After several years of false starts and re-allocated funds, the Lelylijn project might bring high-speed rail links to Groningen and Friesland
By Pierre John Felcenloben
The prospect of a new high speed rail line linking key cities in the Northern provinces of Friesland and Groningen with the ‘Randstad’ is receiving support from regional government and locals alike, despite seemingly being sidelined by central government.
Under current proposed plans, the Lelylijn would create a vital new connection from Amsterdam up to Groningen, which has the potential to create new jobs and homes for people living in the Netherlands’ Northernmost provinces. While the new line would add to connections going through Heerenveen, the project would introduce a first rail link for Drachten and Emmeloord.
Despite the previous incarnation of a Northern high speed link – the Zuider Zee line – getting cancelled after having been deemed unprofitable by government in 2003 and the current outgoing administration having left the Lelylijn out of its growth fund, the project has enthusiastic backing from those from areas where the link will be seen as more essential than supplemental.
Aside from creating more economic opportunities in the North, and improving the quality of life for those living in Groningen and Friesland, Avine Fokkens-Kelder (VVD), a Deputy at the Province of Friesland, says that the line would be a considerable improvement on the current situation. “It’s been very bad [transport options down to the Randstad]. For 100 years we have been travelling for at least two hours between the northern Netherlands and the Randstad with only one gateway, namely via Zwolle.”
Fokkens-Kelder isn’t shy explaining the challenges faced in Friesland, proposing that the arrival of the Lelylijn could prove a win-win up and down a country in the grip of a housing crisis.
“In Friesland, we are faced with many challenges. For example, a shrinking population and a future shortage of potential labour forces us to take action to maintain the quality of life in Friesland as well. At the same time, other parts of the country are also facing challenges, such as shortages on the housing market and congestion.” The Lelylijn is seen by Fokkens-Kelder as a solution to both problems.
One of Friesland’s largest cities, Heerenveen, has seen a continued exodus of people towards larger cities in the Randstad and the new line could even end up profiting from the current pandemic in attracting people to the area, according to Heerenveen municipality spokesperson Richtsje Stornebrink.
“The fact that more people have to work at home and the fast way of making that possible makes people realise that you don’t actually have to live close to your office,” he says alluding to the city’s potential Lelylijn-induced appeal for professionals.
Preparing to reap the benefits of such a project does incur some risk. Stornebrink mentions that despite the new line still awaiting the go-ahead to be given by any incoming new government, municipalities will need to start enacting some degree of planning work in advance.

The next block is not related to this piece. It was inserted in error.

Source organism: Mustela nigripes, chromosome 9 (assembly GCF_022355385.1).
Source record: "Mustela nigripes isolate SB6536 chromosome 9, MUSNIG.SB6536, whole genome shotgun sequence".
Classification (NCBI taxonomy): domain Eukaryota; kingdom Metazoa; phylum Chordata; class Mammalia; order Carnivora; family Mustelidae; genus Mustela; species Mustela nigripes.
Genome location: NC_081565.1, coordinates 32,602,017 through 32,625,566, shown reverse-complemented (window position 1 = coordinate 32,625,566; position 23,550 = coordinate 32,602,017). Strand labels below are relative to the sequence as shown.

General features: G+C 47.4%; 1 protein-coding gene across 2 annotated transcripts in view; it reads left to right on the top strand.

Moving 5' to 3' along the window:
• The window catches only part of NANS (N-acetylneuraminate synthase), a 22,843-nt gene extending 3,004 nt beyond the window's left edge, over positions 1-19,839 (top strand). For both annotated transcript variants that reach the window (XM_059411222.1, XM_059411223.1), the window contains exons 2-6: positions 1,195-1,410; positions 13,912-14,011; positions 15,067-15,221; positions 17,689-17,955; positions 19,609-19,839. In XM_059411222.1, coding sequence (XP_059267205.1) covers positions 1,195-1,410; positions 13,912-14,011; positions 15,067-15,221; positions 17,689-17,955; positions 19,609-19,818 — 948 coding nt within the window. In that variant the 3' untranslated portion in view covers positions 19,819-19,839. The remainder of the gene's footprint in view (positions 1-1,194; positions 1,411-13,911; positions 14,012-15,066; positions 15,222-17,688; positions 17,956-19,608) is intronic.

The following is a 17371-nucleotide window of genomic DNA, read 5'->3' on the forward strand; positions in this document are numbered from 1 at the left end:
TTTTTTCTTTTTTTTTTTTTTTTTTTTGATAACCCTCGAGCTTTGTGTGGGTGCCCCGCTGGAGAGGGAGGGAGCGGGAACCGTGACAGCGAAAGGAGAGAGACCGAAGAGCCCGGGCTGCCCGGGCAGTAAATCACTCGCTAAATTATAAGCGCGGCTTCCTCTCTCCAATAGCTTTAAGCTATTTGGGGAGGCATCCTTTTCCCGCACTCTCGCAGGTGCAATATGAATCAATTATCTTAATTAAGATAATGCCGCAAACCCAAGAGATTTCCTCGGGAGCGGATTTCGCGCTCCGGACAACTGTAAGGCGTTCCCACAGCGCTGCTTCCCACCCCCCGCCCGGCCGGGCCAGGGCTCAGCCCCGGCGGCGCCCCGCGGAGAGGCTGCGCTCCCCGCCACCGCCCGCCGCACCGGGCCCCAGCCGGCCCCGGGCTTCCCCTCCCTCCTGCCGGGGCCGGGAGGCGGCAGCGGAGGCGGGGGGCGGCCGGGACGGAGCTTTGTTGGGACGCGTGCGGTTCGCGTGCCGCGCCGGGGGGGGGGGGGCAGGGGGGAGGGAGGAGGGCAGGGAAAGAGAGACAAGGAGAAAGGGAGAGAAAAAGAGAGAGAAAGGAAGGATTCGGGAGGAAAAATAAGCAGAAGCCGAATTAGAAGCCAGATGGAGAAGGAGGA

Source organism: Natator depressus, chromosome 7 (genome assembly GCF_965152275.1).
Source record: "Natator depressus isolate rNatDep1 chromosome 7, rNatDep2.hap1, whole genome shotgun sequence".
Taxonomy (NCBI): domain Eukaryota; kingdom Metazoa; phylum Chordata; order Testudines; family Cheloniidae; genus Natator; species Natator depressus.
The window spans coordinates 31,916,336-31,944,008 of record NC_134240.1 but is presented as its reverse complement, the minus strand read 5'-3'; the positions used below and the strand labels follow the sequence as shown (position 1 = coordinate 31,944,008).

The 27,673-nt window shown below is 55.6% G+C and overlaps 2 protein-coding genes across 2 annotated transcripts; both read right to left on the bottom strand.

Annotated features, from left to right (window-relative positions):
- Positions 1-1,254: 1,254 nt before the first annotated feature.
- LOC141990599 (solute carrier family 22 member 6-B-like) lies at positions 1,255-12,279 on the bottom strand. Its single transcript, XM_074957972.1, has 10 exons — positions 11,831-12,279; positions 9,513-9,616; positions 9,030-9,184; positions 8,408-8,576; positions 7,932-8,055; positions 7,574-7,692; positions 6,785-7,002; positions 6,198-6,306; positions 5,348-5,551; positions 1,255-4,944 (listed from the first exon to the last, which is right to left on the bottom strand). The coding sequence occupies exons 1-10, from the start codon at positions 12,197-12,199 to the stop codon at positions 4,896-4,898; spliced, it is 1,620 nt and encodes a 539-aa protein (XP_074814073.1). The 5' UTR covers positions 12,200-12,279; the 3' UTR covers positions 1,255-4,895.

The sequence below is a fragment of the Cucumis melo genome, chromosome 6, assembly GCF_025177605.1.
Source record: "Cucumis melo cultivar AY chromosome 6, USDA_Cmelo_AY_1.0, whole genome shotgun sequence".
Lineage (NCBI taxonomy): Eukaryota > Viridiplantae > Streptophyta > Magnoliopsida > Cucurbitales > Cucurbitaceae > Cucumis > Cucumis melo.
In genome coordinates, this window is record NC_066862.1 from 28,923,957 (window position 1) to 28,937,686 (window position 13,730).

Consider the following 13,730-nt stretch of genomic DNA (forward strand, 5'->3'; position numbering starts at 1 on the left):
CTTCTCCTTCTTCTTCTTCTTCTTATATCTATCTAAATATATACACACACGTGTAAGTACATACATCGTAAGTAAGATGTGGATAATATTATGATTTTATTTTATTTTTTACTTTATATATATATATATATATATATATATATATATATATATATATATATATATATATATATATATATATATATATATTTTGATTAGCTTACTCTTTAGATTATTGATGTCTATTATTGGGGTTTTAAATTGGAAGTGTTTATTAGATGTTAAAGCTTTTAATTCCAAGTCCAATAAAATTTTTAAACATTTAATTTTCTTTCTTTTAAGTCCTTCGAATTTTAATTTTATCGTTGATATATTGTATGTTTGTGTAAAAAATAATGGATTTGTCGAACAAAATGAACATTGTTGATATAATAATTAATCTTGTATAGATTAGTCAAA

One of the key promises of the Lelylijn is that it will shave off 40 minutes from a journey down to the Randstad from Groningen and its promised 22,500 daily passengers will be a relief to the strained motorways snaking north. Naomi van den Dorpel, originally from Emmeloord in Flevoland and having spent five years commuting up to Groningen to follow her biomedical research course, welcomes these touted efficiencies.
“There are only buses right now and it takes a long time to get to the Randstad or Groningen”, she says of current options to the town of 26,000. “I hated journeying to Groningen from Emmeloord. From door-to-door it was more than two hours and it was very expensive.” Van den Dorpel explains that it was usual to pay €30 one way.
Van den Dorpel adds that although her family still mostly live and work in Emmeloord, it’s the opposite case for most friends her own age who have moved to other cities around the country. Both groups are united in relying on car journeys to get in and out of the town.
Another potential use being touted in some political corners is that the line could even be extended to Hamburg in Germany, establishing an impressive link across several European countries all the way up to Finland. While this advantage might sway business voices down in the Randstad looking for an environmentally-friendly alternative to air travel in Europe, Van den Dorpel doesn’t believe that would necessarily be an attractive option for people in Emmeloord.
“A lot of residents have their own car so I think they will go by themselves,” she says, revealing there might still need to be some convincing around ditching the motorway entirely.
Pierre John Felcenloben is a Canadian-French graduate student of journalism at the University of Groningen. His graduate thesis focuses on emotion as a mechanism for political action through news media.